By Julie Bonnin
Green Right Now

With unpredictable winter weather wreaking havoc on traditional Currier & Ives skating scenes, synthetic ice may be the only thing that can salvage one of winter’s favorite pastimes.

So when skaters flock to the American Museum of Natural History in New York City Saturday for the Nov. 22 opening of a 150-foot rink that features a 17-foot tall stainless steel polar bear at its center, they will be gliding across a surface that feels like ice, but won’t consume huge amounts of water and refrigeration. The faux ice rink will operate through Feb. 28, and for holiday seasons to come.

Appropriately, information about Earth’s polar regions and green tips will be posted around the exterior of the iceless rink. Hundreds of similar rinks in Florida, Michigan and far-flung places around the world also welcome skaters, winter weather or no.

“About three years ago we started getting calls from Canada,” says Perry Boskus, founder of Super-Glide Skating, the Florida-based company that made the “Polar Rink” for the American Museum of Natural History, among others.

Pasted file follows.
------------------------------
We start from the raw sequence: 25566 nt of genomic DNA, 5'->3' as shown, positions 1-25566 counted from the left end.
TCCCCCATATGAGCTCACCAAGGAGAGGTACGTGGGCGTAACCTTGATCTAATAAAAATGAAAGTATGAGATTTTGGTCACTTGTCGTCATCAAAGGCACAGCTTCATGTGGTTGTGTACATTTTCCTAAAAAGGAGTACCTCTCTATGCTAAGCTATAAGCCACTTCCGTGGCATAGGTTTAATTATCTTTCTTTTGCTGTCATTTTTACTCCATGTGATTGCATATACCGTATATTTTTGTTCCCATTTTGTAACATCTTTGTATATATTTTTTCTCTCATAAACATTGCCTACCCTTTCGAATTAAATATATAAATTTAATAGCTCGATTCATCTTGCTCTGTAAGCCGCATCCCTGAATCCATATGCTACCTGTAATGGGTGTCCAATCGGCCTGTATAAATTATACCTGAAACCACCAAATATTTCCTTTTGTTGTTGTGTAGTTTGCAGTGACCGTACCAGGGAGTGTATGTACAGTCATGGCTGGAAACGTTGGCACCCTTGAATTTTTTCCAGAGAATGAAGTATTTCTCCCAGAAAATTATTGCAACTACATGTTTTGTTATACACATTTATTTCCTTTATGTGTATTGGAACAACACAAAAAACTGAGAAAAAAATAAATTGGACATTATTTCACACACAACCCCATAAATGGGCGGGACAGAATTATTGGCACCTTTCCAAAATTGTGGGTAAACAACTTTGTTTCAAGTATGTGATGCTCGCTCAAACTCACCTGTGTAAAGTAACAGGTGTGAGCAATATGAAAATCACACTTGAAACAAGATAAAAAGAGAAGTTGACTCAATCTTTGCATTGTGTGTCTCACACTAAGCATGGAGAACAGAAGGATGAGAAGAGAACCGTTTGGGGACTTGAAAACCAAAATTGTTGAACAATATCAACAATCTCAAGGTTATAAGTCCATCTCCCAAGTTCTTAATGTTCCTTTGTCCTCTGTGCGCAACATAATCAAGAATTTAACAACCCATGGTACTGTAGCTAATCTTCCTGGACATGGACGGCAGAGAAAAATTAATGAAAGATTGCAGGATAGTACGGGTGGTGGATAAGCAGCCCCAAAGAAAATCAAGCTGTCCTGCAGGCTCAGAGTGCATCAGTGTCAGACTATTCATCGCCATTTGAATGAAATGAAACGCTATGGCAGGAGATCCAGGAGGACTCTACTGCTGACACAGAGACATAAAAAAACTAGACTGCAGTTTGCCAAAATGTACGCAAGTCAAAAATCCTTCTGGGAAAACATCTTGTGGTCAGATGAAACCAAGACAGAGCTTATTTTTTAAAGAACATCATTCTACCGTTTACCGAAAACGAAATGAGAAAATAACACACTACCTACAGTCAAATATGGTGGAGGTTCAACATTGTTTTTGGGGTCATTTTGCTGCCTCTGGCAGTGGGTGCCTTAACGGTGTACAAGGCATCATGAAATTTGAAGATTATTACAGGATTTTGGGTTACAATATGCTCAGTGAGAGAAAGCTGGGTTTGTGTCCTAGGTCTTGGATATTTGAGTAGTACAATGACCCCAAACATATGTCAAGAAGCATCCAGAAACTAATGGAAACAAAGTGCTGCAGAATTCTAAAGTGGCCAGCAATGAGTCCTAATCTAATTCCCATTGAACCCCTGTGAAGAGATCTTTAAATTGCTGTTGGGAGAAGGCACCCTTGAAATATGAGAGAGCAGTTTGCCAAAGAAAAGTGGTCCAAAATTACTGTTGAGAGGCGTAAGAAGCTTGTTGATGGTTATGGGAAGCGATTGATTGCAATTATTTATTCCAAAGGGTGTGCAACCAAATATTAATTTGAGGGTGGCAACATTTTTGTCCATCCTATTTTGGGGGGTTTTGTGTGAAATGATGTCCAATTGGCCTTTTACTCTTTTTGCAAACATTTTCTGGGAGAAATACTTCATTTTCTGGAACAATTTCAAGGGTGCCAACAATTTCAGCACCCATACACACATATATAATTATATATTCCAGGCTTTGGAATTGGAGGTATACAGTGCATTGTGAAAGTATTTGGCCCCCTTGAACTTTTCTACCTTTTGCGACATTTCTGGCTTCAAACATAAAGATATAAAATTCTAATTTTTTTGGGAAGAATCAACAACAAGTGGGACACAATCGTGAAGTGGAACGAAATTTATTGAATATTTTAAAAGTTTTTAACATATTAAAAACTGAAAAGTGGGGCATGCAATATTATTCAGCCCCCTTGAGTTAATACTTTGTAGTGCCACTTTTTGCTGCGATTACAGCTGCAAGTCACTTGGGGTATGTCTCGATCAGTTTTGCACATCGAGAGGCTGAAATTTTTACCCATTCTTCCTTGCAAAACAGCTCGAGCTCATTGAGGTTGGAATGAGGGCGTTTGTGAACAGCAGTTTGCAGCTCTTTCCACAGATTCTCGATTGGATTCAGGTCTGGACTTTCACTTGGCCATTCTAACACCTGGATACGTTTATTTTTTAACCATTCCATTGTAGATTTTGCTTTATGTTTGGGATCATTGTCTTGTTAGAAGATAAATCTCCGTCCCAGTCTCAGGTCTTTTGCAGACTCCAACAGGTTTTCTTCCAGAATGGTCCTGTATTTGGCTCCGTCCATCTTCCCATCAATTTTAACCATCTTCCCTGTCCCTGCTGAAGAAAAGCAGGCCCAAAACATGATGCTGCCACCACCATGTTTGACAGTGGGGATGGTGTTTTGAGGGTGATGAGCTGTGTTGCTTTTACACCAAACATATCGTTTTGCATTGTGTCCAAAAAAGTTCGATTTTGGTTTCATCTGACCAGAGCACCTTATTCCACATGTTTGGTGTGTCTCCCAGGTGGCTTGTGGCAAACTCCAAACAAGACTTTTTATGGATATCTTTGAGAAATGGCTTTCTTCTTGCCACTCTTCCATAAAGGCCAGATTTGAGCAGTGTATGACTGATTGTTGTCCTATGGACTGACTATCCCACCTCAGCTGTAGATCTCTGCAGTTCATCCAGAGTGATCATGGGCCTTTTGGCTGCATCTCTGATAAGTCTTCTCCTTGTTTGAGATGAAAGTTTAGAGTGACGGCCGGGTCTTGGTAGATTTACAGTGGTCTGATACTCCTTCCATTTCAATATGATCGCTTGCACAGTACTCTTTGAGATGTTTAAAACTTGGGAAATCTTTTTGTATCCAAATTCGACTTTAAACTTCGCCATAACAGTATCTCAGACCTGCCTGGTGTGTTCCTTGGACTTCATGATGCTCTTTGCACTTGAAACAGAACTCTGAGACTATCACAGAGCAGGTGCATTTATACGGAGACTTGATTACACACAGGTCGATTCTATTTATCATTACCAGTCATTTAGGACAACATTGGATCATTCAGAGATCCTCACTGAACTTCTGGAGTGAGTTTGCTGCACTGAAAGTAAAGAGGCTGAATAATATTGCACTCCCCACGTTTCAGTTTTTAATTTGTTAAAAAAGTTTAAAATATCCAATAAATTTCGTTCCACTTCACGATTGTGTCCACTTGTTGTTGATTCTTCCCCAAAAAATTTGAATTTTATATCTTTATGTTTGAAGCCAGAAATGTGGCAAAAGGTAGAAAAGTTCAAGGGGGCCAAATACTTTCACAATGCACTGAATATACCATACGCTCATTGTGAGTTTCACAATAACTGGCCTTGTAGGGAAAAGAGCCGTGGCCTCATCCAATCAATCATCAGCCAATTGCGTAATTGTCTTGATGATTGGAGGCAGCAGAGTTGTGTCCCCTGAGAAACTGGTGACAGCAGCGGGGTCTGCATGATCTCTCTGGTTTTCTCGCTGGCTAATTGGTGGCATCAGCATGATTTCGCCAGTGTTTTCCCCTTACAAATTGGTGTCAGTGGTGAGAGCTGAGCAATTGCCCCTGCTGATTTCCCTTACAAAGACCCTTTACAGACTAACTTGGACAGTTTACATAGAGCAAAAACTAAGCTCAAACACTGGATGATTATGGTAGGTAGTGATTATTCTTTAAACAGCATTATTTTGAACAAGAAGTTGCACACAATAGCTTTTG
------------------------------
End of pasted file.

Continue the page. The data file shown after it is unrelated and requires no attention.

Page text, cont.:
“They were saying, ‘Our ice isn’t freezing; our ice isn’t freezing.’ Then when it’s cold, it’s so cold they can’t go out there.”

Synthetic rink buyers in other parts of the world are primarily interested in saving money, Boskus says, but the energy conservation that accompanies the new age rinks is considerable. A typical small commercial rink in a shopping mall requires about $30,000 worth of electricity a month to operate.

Companies that make synthetic rinks, often made of plastic resin panels coated with wax (Boskus says the Super-Glide core surface is infused with lubricating pellets devised by the chemist who created artifical snow), are also selling to a residential market that includes families with figure skaters, speed skaters or hockey players (and big back yards).

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